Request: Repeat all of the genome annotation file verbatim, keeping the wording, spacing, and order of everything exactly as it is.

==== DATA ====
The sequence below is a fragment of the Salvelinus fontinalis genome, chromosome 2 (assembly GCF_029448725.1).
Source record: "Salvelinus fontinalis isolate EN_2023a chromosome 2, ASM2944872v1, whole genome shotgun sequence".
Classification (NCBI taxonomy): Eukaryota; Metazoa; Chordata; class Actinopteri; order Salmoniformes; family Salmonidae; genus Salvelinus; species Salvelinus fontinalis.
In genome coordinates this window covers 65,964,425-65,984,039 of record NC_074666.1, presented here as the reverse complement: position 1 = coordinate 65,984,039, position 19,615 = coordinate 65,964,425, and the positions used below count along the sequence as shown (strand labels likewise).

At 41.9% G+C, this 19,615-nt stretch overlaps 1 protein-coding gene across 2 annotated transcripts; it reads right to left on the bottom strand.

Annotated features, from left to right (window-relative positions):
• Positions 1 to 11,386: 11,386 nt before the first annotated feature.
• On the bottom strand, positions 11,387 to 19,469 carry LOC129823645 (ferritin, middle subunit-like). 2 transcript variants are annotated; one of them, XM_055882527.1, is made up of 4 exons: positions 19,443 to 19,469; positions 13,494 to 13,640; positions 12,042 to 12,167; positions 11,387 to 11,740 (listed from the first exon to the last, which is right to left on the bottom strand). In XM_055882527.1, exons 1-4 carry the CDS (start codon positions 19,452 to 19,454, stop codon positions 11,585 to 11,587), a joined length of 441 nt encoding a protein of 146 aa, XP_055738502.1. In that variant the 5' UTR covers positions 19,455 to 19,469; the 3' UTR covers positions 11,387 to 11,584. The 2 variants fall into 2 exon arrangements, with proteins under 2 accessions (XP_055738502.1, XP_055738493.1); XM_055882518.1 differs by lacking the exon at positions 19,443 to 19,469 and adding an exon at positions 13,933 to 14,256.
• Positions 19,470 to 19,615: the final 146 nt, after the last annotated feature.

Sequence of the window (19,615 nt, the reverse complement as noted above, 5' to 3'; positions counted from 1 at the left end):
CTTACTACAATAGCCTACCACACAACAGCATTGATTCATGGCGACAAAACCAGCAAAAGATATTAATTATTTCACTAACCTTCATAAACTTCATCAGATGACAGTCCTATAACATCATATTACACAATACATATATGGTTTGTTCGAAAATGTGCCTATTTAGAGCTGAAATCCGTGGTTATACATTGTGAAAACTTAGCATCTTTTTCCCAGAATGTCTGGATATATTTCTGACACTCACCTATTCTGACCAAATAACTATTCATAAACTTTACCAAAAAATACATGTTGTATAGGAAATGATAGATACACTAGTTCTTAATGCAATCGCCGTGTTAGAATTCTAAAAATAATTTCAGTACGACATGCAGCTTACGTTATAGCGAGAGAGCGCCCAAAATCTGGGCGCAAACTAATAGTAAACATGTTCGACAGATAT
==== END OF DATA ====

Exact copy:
The sequence below is a fragment of the Salvelinus fontinalis genome, chromosome 2 (assembly GCF_029448725.1).
Source record: "Salvelinus fontinalis isolate EN_2023a chromosome 2, ASM2944872v1, whole genome shotgun sequence".
Classification (NCBI taxonomy): Eukaryota; Metazoa; Chordata; class Actinopteri; order Salmoniformes; family Salmonidae; genus Salvelinus; species Salvelinus fontinalis.
In genome coordinates this window covers 65,964,425-65,984,039 of record NC_074666.1, presented here as the reverse complement: position 1 = coordinate 65,984,039, position 19,615 = coordinate 65,964,425, and the positions used below count along the sequence as shown (strand labels likewise).

At 41.9% G+C, this 19,615-nt stretch overlaps 1 protein-coding gene across 2 annotated transcripts; it reads right to left on the bottom strand.

Annotated features, from left to right (window-relative positions):
• Positions 1 to 11,386: 11,386 nt before the first annotated feature.
• On the bottom strand, positions 11,387 to 19,469 carry LOC129823645 (ferritin, middle subunit-like). 2 transcript variants are annotated; one of them, XM_055882527.1, is made up of 4 exons: positions 19,443 to 19,469; positions 13,494 to 13,640; positions 12,042 to 12,167; positions 11,387 to 11,740 (listed from the first exon to the last, which is right to left on the bottom strand). In XM_055882527.1, exons 1-4 carry the CDS (start codon positions 19,452 to 19,454, stop codon positions 11,585 to 11,587), a joined length of 441 nt encoding a protein of 146 aa, XP_055738502.1. In that variant the 5' UTR covers positions 19,455 to 19,469; the 3' UTR covers positions 11,387 to 11,584. The 2 variants fall into 2 exon arrangements, with proteins under 2 accessions (XP_055738502.1, XP_055738493.1); XM_055882518.1 differs by lacking the exon at positions 19,443 to 19,469 and adding an exon at positions 13,933 to 14,256.
• Positions 19,470 to 19,615: the final 146 nt, after the last annotated feature.

Sequence of the window (19,615 nt, the reverse complement as noted above, 5' to 3'; positions counted from 1 at the left end):
CTTACTACAATAGCCTACCACACAACAGCATTGATTCATGGCGACAAAACCAGCAAAAGATATTAATTATTTCACTAACCTTCATAAACTTCATCAGATGACAGTCCTATAACATCATATTACACAATACATATATGGTTTGTTCGAAAATGTGCCTATTTAGAGCTGAAATCCGTGGTTATACATTGTGAAAACTTAGCATCTTTTTCCCAGAATGTCTGGATATATTTCTGACACTCACCTATTCTGACCAAATAACTATTCATAAACTTTACCAAAAAATACATGTTGTATAGGAAATGATAGATACACTAGTTCTTAATGCAATCGCCGTGTTAGAATTCTAAAAATAATTTCAGTACGACATGCAGCTTACGTTATAGCGAGAGAGCGCCCAAAATCTGGGCGCAAACTAATAGTAAACATGTTCGACAGATAT